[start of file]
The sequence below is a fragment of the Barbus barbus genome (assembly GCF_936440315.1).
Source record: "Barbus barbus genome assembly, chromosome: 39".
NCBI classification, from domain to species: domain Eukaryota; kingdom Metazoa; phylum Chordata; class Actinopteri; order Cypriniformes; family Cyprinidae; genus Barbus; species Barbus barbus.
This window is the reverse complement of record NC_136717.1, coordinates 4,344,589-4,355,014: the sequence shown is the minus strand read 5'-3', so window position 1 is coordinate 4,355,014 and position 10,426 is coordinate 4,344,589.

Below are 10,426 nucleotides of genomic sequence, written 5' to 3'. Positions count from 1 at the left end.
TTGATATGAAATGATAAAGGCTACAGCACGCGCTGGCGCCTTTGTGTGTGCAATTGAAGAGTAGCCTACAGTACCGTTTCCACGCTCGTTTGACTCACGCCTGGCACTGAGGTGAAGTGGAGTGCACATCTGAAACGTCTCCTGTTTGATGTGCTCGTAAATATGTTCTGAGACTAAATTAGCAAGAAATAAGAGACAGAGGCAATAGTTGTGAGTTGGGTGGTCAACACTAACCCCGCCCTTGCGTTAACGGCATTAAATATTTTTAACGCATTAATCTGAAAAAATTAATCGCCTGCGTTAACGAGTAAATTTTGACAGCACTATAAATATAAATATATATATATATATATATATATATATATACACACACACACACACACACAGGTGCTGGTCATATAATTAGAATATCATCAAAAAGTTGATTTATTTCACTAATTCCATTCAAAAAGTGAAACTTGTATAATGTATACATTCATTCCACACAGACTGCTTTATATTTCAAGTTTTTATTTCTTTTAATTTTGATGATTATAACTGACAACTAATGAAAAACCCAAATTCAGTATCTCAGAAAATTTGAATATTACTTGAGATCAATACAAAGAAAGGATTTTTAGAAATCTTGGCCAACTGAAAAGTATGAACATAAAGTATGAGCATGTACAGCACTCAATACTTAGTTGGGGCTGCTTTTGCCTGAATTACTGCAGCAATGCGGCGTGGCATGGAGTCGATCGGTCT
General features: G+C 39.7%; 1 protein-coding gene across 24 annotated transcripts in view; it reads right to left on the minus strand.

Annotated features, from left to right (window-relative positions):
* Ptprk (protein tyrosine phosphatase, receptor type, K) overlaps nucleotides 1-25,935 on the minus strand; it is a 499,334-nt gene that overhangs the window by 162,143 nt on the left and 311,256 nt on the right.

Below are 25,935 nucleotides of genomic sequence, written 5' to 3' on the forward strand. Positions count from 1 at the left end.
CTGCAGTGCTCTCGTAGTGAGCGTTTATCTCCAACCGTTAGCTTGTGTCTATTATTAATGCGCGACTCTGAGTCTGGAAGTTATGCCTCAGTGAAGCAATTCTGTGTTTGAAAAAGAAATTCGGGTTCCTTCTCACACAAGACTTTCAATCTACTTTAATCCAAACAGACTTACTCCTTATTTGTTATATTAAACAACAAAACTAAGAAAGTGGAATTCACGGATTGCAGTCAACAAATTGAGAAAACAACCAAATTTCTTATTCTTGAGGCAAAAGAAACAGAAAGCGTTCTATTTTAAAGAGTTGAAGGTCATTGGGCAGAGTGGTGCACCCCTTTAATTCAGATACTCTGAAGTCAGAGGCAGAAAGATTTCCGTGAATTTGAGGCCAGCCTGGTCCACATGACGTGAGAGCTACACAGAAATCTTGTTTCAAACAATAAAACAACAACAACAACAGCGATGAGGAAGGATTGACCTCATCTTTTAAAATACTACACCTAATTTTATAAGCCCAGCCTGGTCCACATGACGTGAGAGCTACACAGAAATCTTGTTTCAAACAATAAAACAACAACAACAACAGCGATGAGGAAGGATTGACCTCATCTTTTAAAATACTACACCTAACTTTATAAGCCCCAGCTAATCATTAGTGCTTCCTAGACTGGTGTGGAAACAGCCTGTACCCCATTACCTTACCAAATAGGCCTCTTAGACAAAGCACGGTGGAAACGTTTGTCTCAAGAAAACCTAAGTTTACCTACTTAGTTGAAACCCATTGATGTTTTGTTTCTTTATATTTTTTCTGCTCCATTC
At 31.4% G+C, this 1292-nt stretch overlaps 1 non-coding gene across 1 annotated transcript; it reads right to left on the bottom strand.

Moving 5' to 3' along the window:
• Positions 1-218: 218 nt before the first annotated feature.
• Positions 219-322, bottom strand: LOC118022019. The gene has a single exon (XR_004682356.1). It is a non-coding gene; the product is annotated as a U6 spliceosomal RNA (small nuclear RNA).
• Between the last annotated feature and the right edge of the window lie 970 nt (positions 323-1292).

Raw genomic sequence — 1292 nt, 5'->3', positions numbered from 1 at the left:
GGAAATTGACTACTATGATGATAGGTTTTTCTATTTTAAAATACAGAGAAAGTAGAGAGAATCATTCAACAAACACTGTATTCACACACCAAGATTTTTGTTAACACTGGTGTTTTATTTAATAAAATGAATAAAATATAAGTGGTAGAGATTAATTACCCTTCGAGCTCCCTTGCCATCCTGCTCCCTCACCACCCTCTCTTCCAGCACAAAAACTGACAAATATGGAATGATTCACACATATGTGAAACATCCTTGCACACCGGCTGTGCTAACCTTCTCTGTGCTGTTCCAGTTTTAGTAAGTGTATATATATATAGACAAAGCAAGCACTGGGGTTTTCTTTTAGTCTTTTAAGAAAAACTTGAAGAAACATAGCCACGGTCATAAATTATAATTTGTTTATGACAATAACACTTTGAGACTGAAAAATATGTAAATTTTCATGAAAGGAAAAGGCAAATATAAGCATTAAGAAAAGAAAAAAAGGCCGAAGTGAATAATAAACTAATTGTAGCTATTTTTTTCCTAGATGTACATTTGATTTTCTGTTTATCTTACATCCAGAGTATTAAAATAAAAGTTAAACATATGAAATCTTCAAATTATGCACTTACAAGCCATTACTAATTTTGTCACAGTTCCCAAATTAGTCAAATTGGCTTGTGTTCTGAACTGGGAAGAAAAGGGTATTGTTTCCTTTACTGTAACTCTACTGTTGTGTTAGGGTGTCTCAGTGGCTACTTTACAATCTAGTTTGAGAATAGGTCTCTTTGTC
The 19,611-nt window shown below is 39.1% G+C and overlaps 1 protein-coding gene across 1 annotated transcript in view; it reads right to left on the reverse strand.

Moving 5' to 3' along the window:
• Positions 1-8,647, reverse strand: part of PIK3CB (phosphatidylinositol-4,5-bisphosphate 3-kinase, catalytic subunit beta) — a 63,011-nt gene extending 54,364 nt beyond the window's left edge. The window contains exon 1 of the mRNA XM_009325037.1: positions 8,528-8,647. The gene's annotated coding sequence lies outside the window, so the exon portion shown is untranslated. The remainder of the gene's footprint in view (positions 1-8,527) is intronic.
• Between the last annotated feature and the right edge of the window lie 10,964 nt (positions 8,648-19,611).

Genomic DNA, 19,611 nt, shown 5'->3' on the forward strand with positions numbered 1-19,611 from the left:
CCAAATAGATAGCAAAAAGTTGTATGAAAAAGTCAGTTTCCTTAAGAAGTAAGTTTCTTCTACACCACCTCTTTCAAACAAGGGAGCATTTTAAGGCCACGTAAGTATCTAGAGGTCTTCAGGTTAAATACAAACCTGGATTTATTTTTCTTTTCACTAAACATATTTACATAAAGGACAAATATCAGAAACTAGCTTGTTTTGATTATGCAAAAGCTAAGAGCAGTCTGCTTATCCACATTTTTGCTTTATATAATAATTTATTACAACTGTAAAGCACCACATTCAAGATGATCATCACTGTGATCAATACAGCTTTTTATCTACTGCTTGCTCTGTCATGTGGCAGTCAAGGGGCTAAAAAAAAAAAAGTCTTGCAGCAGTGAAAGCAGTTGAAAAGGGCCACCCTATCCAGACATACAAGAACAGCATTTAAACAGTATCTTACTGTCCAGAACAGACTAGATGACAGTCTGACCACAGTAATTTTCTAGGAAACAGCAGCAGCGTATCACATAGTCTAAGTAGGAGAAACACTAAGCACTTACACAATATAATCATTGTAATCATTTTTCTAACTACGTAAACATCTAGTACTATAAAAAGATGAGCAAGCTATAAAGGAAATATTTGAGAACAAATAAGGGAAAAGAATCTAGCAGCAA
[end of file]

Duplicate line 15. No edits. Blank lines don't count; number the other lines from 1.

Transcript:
• Positions 219-322, bottom strand: LOC118022019. The gene has a single exon (XR_004682356.1). It is a non-coding gene; the product is annotated as a U6 spliceosomal RNA (small nuclear RNA).